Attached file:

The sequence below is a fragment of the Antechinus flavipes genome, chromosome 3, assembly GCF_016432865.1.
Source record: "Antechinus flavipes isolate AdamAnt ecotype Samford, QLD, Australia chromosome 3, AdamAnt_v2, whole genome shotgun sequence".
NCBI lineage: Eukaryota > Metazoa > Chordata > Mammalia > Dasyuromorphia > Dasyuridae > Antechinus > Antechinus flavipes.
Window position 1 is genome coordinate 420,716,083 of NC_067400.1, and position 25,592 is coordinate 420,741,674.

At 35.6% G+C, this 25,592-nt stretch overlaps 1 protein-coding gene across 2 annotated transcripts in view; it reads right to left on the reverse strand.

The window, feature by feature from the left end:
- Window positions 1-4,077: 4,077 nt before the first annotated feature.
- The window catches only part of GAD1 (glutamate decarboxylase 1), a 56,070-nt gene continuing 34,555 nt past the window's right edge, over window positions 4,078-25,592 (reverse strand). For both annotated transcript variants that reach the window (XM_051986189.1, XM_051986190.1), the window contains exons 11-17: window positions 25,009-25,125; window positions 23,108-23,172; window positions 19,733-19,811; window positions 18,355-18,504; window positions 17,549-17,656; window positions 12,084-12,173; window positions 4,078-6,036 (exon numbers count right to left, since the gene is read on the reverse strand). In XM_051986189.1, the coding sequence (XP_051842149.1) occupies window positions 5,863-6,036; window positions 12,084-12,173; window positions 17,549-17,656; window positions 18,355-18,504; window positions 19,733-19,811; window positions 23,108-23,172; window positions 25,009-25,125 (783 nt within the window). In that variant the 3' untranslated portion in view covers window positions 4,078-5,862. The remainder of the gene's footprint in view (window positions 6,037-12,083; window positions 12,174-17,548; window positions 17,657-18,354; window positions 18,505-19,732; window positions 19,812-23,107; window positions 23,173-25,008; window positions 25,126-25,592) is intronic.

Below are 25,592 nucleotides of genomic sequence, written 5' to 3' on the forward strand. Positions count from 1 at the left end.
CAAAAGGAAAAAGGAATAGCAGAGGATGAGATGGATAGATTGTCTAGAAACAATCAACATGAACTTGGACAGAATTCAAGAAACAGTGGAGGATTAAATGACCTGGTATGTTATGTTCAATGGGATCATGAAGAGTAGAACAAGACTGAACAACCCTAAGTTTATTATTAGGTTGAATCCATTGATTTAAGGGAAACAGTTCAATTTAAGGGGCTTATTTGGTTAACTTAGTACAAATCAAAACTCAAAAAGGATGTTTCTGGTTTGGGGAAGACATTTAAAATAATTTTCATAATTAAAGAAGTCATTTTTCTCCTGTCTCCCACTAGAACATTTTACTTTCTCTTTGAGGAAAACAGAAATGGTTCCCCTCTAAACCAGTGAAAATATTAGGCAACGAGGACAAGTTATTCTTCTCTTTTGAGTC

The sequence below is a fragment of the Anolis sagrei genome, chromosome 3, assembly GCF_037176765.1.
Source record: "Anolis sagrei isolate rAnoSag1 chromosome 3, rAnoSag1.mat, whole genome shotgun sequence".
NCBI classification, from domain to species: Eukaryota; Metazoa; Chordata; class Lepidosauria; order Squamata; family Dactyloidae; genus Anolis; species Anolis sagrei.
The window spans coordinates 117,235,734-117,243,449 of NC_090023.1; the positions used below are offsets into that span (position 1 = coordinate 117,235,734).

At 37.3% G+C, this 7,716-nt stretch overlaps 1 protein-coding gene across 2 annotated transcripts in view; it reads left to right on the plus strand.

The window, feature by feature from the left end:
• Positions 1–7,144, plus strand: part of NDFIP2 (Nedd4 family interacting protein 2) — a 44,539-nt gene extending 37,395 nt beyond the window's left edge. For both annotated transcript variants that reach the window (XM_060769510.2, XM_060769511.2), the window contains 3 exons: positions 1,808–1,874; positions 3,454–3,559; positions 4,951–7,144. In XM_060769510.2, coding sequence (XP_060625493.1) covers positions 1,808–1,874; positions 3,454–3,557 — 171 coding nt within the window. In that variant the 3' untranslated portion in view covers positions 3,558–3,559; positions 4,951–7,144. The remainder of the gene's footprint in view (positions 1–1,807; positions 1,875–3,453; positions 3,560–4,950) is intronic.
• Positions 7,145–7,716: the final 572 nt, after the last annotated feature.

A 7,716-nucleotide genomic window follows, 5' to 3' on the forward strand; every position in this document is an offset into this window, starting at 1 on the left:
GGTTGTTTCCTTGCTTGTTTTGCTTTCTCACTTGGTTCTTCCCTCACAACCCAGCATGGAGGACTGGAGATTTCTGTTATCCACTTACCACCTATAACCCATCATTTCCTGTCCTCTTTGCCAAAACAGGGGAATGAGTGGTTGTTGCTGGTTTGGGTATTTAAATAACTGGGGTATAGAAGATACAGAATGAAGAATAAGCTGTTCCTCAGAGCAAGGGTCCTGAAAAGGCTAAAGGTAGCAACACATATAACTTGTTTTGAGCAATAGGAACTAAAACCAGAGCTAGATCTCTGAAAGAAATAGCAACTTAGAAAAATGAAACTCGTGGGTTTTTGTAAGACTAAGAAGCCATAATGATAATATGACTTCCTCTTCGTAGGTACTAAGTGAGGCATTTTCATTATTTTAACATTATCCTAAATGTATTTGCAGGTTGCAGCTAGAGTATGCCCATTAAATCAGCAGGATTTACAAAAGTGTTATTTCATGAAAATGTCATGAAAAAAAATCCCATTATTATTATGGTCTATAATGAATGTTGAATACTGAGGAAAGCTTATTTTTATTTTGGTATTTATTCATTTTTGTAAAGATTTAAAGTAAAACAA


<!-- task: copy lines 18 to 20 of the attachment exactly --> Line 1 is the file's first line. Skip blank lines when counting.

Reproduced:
• Positions 7,145–7,716: the final 572 nt, after the last annotated feature.

A 7,716-nucleotide genomic window follows, 5' to 3' on the forward strand; every position in this document is an offset into this window, starting at 1 on the left:
GGTTGTTTCCTTGCTTGTTTTGCTTTCTCACTTGGTTCTTCCCTCACAACCCAGCATGGAGGACTGGAGATTTCTGTTATCCACTTACCACCTATAACCCATCATTTCCTGTCCTCTTTGCCAAAACAGGGGAATGAGTGGTTGTTGCTGGTTTGGGTATTTAAATAACTGGGGTATAGAAGATACAGAATGAAGAATAAGCTGTTCCTCAGAGCAAGGGTCCTGAAAAGGCTAAAGGTAGCAACACATATAACTTGTTTTGAGCAATAGGAACTAAAACCAGAGCTAGATCTCTGAAAGAAATAGCAACTTAGAAAAATGAAACTCGTGGGTTTTTGTAAGACTAAGAAGCCATAATGATAATATGACTTCCTCTTCGTAGGTACTAAGTGAGGCATTTTCATTATTTTAACATTATCCTAAATGTATTTGCAGGTTGCAGCTAGAGTATGCCCATTAAATCAGCAGGATTTACAAAAGTGTTATTTCATGAAAATGTCATGAAAAAAAATCCCATTATTATTATGGTCTATAATGAATGTTGAATACTGAGGAAAGCTTATTTTTATTTTGGTATTTATTCATTTTTGTAAAGATTTAAAGTAAAACAA